But now I had to go buy a business suit and a blouse and some suitable (please, God, not too sexy) panties. And if I wanted some down time even to wink at that bellhop, I’d have to shop like I’d never shopped before. I didn’t mind shopping for her. We’d gone shopping together before, and it was a little flattering that she trusted my taste, even if it was only by necessity. Admittedly, there was something a little The Devil Wears Prada about our relationship. What made it more bearable were not just the occasional bonuses, gifts, and travel perks but the fact that she seemed to have decent values. Like the marijuana she freely offered whenever we worked at her apartment, her 60s radicalism never really left her. For as long as I could, I rationalized that I was helping to revolutionize corporate America from within, empowering workers to have more control over their work lives—all while I was at the mercy of one woman’s perfectionism, compulsive work habits, and poor packing decisions.

I walked to a high-end shopping district not far from our hotel, and tried the first boutique I saw. The saleswoman was at my side as soon as I walked in. The first thing I said was, “English?”

“Yes, of course,” she replied, in a clipped but sweet way.

I explained what had happened and that I needed to buy just one suit and blouse. Right after walking in, I’d spotted an understated light brown worsted jacket that was conservative enough for meetings with bankers but also, with its cute piping around the lapels, at least a little interesting. My boss had written down both her American and European sizes, and they had one in her size.

This was easy.

I picked out a cream-colored silk, sleeveless blouse to go with it. But when I had no idea what her blouse size was, the saleswoman asked, “How big is she, here?” And she put her hands under her breasts as if she were about to weigh them. This was not my area of expertise. I had no idea whether my boss spilled out of a v-neck or didn’t even need a bra.

“Uh, like you. Exactly like yours,” I offered, pointing at her chest like a ten-year-old.

I couldn’t tell whether they sold underwear. If they did, it was probably tucked away in a drawer somewhere, tinier and lacier than anything I wanted to imagine my boss wearing. The concierge had told me that I could find “basic needs” at a store that sounded like their version of Walmart. It was farther away, but I didn’t have much choice. Every step took me away from the chance to make a memory in the Frankfurt Hilton. The streets got decidedly less tidy as I walked, but before too long I happened across a very small shop that seemed to be full of underclothes of all kinds.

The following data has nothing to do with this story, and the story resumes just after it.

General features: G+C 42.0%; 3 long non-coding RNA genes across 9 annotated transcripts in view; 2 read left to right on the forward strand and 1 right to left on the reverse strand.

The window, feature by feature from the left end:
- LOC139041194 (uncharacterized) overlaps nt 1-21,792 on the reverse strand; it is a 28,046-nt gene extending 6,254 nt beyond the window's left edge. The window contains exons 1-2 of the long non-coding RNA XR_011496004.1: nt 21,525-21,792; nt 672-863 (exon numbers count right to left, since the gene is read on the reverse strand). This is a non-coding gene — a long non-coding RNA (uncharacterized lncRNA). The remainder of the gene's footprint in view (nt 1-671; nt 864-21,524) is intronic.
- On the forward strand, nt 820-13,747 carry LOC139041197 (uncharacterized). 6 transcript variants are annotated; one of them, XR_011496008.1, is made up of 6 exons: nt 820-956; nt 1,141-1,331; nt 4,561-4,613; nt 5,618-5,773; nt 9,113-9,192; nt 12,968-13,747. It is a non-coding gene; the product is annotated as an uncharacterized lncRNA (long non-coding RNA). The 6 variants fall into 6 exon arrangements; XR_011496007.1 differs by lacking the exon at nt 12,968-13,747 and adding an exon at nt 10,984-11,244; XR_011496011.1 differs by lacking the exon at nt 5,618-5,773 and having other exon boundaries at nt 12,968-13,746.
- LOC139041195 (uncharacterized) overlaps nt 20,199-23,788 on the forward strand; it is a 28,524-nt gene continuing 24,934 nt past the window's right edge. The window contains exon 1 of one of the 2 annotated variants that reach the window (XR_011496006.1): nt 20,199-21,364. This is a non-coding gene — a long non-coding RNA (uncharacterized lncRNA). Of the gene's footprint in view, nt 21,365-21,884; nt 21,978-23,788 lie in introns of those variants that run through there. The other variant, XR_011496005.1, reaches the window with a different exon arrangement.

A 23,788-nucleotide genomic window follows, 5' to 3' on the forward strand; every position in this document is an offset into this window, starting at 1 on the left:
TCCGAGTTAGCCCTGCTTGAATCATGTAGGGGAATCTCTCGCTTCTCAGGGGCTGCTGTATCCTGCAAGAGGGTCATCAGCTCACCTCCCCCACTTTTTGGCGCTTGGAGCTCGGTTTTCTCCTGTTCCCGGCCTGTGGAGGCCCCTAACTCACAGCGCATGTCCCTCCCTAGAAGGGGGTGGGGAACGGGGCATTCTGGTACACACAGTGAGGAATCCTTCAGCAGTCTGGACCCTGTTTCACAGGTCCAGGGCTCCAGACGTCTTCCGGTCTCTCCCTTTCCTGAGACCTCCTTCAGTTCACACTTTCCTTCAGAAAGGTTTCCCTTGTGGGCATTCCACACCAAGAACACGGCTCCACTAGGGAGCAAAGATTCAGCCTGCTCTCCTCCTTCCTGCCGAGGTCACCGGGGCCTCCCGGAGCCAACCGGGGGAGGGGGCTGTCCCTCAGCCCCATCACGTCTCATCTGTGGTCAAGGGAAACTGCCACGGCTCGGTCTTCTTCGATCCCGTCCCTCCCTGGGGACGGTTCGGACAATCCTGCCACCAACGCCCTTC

It was like a Claire’s Boutique in a mall that was about to be demolished. Everything was bright but a little dirty—more glaring than cheery, and dingy around every edge. The stern, ruddy-faced woman behind the counter actively ignored me. “English?” Nothing. “Hello. English?” Nothing.

“I need to buy underwear. For a lady.”

She finally looked up at me, and I pantomimed putting on underwear and traced panty lines across my groin. “For a Frau. For Fraulein. Panties.”

She just shook her head, either because she didn’t understand or because she had no interest in selling a Fraulein’s panties to a young American man of unknown intentions, suspect just for wanting them at all.

“Please? Bitte?

She looked down at my shopping bag from the boutique and then back at me, this time with a look of contempt on her face. She gestured toward a plastic barrel in the back of the room. It looked like it belonged on a beach, full of half-melted ice and a warming keg of beer. But it was full—thank God—of underwear. Cheap, flimsy, cotton underwear of blessedly-modest cut. I bought three pairs and walked back to the hotel as fast as I could, proud that I had overcome a language barrier and a cultural barrier. I’d just made it a little more common, in her world, for a man to buy himself (as far as she knew) some ladies’ unmentionables.

The meeting was over by the time I got back. And it wouldn’t have made any difference. My bellhop was gone—whether for the day, or just for lunch, it didn’t matter. I never saw him again, and the next 100 hours or so would leave no room for him, anyway.

My boss loved the suit. But when I met her in her room for our usual 5 a.m. pre-meeting meeting, I discovered that the underwear wasn’t a hit.

“There was something wrong with that underwear you bought,” she said. “I just couldn’t make it fit. I put it on one way and another way, inside and out, and I couldn’t make them fit.”

Apparently, I’d forgotten that there’s no fly in European men’s underwear.

“That was when I realized the problem: There was room,” she said, “for a dick.”

All I could think was, Lucky you.

 

To buy the latest issue of Spunk click here,

Spunk cover image by Elliott Green.